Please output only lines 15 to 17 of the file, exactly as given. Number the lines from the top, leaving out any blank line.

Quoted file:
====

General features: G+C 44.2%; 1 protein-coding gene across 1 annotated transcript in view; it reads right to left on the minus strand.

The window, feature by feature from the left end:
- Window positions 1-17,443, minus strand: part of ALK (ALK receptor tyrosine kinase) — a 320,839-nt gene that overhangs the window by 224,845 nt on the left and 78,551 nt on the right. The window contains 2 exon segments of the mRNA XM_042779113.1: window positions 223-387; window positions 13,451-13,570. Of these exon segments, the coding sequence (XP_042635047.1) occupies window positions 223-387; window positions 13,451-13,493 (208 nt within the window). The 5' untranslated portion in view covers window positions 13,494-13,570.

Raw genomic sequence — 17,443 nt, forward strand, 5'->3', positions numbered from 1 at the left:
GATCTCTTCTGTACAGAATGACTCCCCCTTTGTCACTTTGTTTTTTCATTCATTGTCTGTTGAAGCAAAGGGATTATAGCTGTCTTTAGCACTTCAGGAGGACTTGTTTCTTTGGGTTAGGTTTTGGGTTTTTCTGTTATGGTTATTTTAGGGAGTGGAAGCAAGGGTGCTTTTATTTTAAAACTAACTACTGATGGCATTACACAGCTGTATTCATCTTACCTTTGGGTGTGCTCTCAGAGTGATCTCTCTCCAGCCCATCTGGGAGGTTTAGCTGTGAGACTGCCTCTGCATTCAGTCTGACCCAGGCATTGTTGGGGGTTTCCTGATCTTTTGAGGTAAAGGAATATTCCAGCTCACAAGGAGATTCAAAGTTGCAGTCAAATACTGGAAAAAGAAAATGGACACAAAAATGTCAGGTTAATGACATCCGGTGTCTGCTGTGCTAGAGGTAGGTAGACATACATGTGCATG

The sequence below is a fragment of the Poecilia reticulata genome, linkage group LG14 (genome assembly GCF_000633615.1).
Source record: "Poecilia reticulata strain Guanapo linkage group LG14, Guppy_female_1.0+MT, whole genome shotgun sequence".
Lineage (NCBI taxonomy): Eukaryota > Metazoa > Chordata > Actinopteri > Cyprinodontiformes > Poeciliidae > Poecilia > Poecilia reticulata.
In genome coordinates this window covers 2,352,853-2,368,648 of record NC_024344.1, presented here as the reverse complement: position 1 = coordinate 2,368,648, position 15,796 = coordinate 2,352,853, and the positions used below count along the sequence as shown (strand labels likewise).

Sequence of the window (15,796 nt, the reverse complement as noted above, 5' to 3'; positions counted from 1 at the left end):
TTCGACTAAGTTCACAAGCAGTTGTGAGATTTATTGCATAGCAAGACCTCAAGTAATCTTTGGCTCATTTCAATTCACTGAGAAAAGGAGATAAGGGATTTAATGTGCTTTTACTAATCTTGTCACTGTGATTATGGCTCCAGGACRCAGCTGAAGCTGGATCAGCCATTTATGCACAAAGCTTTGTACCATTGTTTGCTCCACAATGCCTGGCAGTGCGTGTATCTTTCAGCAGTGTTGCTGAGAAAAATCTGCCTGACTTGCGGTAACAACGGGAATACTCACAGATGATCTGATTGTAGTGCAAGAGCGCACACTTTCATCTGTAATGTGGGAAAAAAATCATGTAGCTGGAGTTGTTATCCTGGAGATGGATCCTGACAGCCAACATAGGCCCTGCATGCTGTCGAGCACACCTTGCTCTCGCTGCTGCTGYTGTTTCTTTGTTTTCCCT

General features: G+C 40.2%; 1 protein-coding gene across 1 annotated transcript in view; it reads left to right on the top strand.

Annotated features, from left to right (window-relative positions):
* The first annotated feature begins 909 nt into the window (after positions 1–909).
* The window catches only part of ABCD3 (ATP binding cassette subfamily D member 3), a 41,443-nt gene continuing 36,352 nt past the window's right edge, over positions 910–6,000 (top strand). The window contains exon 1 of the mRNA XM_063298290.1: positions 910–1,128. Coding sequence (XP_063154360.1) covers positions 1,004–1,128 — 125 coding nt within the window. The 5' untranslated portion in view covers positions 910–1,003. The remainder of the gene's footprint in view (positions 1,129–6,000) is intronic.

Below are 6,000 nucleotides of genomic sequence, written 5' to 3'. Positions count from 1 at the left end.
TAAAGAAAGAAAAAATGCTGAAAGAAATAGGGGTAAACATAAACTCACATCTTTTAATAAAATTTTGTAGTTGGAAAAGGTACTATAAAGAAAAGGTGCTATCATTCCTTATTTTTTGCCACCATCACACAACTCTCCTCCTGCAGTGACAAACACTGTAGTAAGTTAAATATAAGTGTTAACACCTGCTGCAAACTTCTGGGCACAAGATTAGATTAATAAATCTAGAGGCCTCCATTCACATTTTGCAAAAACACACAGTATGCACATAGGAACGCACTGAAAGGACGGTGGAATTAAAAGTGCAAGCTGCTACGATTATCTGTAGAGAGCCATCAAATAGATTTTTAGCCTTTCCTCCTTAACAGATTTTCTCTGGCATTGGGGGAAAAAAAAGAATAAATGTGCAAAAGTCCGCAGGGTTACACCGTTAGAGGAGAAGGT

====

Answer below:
* The window catches only part of ABCD3 (ATP binding cassette subfamily D member 3), a 41,443-nt gene continuing 36,352 nt past the window's right edge, over positions 910–6,000 (top strand). The window contains exon 1 of the mRNA XM_063298290.1: positions 910–1,128. Coding sequence (XP_063154360.1) covers positions 1,004–1,128 — 125 coding nt within the window. The 5' untranslated portion in view covers positions 910–1,003. The remainder of the gene's footprint in view (positions 1,129–6,000) is intronic.

Below are 6,000 nucleotides of genomic sequence, written 5' to 3'. Positions count from 1 at the left end.
TAAAGAAAGAAAAAATGCTGAAAGAAATAGGGGTAAACATAAACTCACATCTTTTAATAAAATTTTGTAGTTGGAAAAGGTACTATAAAGAAAAGGTGCTATCATTCCTTATTTTTTGCCACCATCACACAACTCTCCTCCTGCAGTGACAAACACTGTAGTAAGTTAAATATAAGTGTTAACACCTGCTGCAAACTTCTGGGCACAAGATTAGATTAATAAATCTAGAGGCCTCCATTCACATTTTGCAAAAACACACAGTATGCACATAGGAACGCACTGAAAGGACGGTGGAATTAAAAGTGCAAGCTGCTACGATTATCTGTAGAGAGCCATCAAATAGATTTTTAGCCTTTCCTCCTTAACAGATTTTCTCTGGCATTGGGGGAAAAAAAAGAATAAATGTGCAAAAGTCCGCAGGGTTACACCGTTAGAGGAGAAGGT